THE catfights in Zanu PF where senior party officials are tearing at each other would have been a source of great amusement had the consequences of their actions not been so tragic.
The verbiage on display, when Higher Education minister Jonathan Moyo and War Veterans minister Christopher Mutsvangwa attack each other or when Moyo and presidential spokesperson George Charamba trade verbal blows or even when Indigenisation minister Patrick Zhuwao castigates Finance minister Patrick Chinamasa, impresses no one especially coming from ministers of a government that is clueless as to how to tackle the numerous challenges facing the nation. That ministers find time to rant about women’s underwear at a time when nearly three million people are facing starvation and companies are closing at an alarming rate among a plethora of serious challenges, is a grave insult to Zimbabweans whom they purport to serve.
Only this week, the Zimbabwe Revenue Authority (Zimra) revealed that net revenue collections for last year fell by 3% in comparison to 2014. Zimra missed its annual tax collection targets for 2015 by US$220 million from US$3,76 billion to US$3,5 billion, showing fiscal space is shrinking.
Companies and individuals are struggling to pay outstanding tax liabilities to government and are sinking deeper in arrears, the tax collector pointed out this week.
The revenue authority update for the year ended December 31 2015 shows that Zimbabwean companies are feeling the pinch of economic challenges such as negative foreign investor perception and tight liquidity conditions that have forced some players out of business with those remaining struggling to stay afloat and unable to pay their tax obligations.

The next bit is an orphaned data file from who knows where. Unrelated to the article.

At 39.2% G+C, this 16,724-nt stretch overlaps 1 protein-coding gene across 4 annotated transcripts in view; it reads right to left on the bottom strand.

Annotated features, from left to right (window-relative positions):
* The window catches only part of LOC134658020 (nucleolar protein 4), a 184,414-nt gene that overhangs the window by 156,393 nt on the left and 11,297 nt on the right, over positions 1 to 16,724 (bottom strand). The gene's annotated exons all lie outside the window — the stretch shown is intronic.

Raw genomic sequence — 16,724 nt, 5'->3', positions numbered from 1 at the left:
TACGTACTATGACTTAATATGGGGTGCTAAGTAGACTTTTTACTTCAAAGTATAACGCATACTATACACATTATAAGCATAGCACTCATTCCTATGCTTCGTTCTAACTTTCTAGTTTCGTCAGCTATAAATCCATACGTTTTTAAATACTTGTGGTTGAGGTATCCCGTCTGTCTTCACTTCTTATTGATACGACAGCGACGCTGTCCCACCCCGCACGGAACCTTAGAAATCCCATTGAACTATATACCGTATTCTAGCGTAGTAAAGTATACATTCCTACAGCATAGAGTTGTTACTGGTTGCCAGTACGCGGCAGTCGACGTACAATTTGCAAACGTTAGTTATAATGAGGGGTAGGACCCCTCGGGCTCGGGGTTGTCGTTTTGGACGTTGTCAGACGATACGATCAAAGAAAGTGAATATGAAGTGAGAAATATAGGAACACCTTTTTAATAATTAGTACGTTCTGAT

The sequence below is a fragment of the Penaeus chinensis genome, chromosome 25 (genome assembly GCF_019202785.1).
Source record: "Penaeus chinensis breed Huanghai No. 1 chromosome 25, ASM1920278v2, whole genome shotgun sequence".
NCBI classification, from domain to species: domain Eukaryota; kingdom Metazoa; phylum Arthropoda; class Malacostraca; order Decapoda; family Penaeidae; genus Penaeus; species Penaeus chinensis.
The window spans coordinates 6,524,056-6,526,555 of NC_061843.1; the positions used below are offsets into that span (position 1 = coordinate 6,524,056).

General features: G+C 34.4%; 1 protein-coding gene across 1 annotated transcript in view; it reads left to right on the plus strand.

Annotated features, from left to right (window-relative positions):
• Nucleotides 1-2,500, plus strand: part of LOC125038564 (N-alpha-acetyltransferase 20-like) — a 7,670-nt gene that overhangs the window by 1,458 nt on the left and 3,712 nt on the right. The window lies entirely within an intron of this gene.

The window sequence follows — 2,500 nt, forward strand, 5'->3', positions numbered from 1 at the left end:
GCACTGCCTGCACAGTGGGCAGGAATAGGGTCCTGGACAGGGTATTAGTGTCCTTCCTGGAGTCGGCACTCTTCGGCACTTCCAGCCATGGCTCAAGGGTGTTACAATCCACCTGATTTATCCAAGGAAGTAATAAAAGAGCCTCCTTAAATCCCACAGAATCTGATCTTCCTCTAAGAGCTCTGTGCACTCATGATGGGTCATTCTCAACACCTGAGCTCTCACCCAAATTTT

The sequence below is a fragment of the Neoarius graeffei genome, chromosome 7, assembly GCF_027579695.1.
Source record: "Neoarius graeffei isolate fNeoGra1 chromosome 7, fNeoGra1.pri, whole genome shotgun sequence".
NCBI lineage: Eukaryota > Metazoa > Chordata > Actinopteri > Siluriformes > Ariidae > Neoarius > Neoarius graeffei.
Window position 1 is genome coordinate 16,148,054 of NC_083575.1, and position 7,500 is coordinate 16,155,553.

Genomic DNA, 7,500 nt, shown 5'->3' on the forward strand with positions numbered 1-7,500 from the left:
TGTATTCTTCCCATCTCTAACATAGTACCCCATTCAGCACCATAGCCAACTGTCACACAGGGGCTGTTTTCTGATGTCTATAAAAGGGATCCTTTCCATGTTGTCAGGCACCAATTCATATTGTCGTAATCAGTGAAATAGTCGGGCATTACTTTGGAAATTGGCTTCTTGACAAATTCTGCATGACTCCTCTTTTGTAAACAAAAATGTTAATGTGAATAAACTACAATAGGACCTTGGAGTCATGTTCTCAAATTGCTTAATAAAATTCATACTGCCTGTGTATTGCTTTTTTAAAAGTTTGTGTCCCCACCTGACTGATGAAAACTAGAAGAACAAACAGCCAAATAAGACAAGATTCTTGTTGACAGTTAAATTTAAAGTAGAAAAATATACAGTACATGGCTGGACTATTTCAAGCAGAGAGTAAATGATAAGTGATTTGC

This has predictably resulted in Chinamasa failing to pay civil servants’ salaries timeously. That government failed to pay December salaries before Christmas and will stagger the payment of bonuses for last year for a period of three months speaks of a desperate situation that threatens to get out of hand. Worsening an already dire economic situation in a country with 90% unemployment levels are reports that several firms failed to re-open after the Christmas holidays.
According to the Zimbabwe Congress of Trade Unions (ZCTU) acting secretary-general Gideon Shoko, several companies in the textiles and food industries failed to re-open in 2016, leading to more than 400 employees losing their jobs. In addition, another 20 companies have applied to the Retrenchment Board to be exempted from paying retrenchment packages in January this year. These are serious problems one would expect the government to be sinking their teeth into. Unfortunately they choose to bare their fangs at each other at the expense of finding solutions to the conundrum the nation faces.
Instead the government’s focus is on personalities and about which camp one belongs to. The country’s citizens do not deserve such an unpleasant regime which continues to hang around like suffocating smog and who are insensitive to their plight.
If anything the obsession on the politics of succession at the expense of national interest, is a clear indication of Zanu PF’s failure in government and shows that President Robert Mugabe has lost control of the party.
So if the centre of power in Zanu PF no longer holds, how then do Zimbabweans expect President Robert Mugabe, who turns 92 in a fortnight, to be still full in charge of government and running the country?
What is tragic is Mugabe insisting, he will rule until “God says come, but as long as I am alive I will head the country, forward ever, backward never.” Unfortunately with Mugabe in power it will be the reverse.
Forward never, backward ever.